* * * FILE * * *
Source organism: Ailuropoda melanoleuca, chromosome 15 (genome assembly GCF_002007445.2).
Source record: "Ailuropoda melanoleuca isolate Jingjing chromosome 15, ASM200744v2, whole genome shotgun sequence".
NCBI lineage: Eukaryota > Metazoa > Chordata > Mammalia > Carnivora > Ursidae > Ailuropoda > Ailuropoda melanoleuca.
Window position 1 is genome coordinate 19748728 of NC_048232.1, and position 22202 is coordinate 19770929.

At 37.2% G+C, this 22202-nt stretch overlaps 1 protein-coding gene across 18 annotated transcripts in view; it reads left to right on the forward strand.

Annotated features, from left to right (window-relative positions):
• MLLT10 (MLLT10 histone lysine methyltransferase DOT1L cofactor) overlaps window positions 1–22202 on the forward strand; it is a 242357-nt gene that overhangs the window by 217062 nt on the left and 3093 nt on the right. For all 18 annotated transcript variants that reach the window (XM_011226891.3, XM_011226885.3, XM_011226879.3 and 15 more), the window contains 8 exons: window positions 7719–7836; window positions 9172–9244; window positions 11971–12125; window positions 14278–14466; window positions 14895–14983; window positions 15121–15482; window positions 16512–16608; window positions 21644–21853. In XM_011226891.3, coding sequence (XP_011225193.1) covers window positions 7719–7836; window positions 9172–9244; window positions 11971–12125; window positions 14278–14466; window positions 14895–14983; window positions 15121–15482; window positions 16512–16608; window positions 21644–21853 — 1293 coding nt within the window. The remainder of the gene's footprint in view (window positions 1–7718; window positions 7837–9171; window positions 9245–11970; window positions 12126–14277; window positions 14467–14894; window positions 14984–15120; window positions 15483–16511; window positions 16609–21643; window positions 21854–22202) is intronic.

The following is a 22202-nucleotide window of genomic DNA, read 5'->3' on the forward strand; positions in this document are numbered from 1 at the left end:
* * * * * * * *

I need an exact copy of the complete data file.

Source organism: Ailuropoda melanoleuca, chromosome 15 (genome assembly GCF_002007445.2).
Source record: "Ailuropoda melanoleuca isolate Jingjing chromosome 15, ASM200744v2, whole genome shotgun sequence".
NCBI lineage: Eukaryota > Metazoa > Chordata > Mammalia > Carnivora > Ursidae > Ailuropoda > Ailuropoda melanoleuca.
Window position 1 is genome coordinate 19748728 of NC_048232.1, and position 22202 is coordinate 19770929.

At 37.2% G+C, this 22202-nt stretch overlaps 1 protein-coding gene across 18 annotated transcripts in view; it reads left to right on the forward strand.

Annotated features, from left to right (window-relative positions):
• MLLT10 (MLLT10 histone lysine methyltransferase DOT1L cofactor) overlaps window positions 1–22202 on the forward strand; it is a 242357-nt gene that overhangs the window by 217062 nt on the left and 3093 nt on the right. For all 18 annotated transcript variants that reach the window (XM_011226891.3, XM_011226885.3, XM_011226879.3 and 15 more), the window contains 8 exons: window positions 7719–7836; window positions 9172–9244; window positions 11971–12125; window positions 14278–14466; window positions 14895–14983; window positions 15121–15482; window positions 16512–16608; window positions 21644–21853. In XM_011226891.3, coding sequence (XP_011225193.1) covers window positions 7719–7836; window positions 9172–9244; window positions 11971–12125; window positions 14278–14466; window positions 14895–14983; window positions 15121–15482; window positions 16512–16608; window positions 21644–21853 — 1293 coding nt within the window. The remainder of the gene's footprint in view (window positions 1–7718; window positions 7837–9171; window positions 9245–11970; window positions 12126–14277; window positions 14467–14894; window positions 14984–15120; window positions 15483–16511; window positions 16609–21643; window positions 21854–22202) is intronic.

The following is a 22202-nucleotide window of genomic DNA, read 5'->3' on the forward strand; positions in this document are numbered from 1 at the left end: